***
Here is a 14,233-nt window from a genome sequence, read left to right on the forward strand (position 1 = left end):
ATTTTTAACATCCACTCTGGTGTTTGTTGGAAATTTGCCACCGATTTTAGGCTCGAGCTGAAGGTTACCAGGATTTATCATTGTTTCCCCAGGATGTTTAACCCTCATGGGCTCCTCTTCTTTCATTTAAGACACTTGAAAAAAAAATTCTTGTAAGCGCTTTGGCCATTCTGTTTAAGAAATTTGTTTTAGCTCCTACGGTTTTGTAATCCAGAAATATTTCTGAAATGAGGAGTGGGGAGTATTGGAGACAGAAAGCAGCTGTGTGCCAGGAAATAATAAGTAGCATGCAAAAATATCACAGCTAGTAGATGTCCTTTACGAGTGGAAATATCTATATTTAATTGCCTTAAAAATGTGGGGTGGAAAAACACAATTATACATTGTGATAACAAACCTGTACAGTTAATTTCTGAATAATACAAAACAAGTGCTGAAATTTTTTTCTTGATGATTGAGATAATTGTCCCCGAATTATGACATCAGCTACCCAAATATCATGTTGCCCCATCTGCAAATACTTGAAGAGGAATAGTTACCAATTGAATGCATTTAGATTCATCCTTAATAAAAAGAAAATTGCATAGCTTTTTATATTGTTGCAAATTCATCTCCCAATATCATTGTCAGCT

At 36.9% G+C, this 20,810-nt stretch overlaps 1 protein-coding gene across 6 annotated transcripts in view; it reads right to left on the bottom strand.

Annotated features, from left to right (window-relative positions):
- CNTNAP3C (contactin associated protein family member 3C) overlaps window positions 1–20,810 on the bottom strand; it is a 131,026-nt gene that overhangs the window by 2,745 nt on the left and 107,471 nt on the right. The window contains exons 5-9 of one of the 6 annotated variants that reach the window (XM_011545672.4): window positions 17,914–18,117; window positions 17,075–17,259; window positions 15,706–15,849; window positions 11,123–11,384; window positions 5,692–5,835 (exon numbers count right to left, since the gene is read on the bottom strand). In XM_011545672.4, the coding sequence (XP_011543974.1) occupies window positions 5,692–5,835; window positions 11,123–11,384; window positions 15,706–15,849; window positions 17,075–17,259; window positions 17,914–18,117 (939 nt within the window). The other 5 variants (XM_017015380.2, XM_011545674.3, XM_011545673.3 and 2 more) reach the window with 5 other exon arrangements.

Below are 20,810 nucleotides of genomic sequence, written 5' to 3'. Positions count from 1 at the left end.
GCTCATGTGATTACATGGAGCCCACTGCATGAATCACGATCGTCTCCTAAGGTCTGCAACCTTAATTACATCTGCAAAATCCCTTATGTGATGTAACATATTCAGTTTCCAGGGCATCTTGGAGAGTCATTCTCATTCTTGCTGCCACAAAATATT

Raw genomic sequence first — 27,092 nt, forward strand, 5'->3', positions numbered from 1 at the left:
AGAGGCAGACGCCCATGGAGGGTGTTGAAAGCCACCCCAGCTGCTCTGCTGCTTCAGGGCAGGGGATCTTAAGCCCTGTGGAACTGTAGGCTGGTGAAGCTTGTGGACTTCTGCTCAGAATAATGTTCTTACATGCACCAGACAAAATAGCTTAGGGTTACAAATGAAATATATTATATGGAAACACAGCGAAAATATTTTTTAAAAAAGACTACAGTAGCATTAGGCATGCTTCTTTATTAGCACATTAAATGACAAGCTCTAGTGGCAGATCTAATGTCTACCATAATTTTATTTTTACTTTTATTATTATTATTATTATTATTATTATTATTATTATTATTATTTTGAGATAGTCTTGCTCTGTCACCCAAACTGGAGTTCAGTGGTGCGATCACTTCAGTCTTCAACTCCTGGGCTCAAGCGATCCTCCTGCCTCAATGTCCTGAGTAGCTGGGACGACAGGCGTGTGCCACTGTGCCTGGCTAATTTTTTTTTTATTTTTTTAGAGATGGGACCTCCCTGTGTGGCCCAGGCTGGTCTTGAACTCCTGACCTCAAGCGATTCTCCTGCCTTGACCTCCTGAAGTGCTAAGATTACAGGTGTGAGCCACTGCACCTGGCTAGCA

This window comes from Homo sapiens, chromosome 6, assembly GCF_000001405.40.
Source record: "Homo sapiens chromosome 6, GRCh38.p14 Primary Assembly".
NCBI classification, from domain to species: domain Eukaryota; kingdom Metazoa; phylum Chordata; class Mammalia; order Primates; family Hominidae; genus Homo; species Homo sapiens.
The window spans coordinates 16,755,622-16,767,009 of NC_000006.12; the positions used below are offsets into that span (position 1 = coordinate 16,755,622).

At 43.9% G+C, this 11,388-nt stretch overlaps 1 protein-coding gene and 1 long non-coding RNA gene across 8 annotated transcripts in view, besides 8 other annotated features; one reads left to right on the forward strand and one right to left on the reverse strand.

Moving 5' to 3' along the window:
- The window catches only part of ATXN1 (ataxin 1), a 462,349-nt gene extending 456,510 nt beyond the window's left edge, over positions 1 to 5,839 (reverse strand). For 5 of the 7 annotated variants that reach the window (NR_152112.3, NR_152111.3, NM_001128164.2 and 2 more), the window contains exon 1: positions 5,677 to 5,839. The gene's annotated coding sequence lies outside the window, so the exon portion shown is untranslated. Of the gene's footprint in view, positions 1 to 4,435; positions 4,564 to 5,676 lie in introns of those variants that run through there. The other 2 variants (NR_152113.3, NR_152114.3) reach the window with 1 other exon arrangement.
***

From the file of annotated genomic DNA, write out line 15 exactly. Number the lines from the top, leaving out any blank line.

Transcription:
Moving 5' to 3' along the window: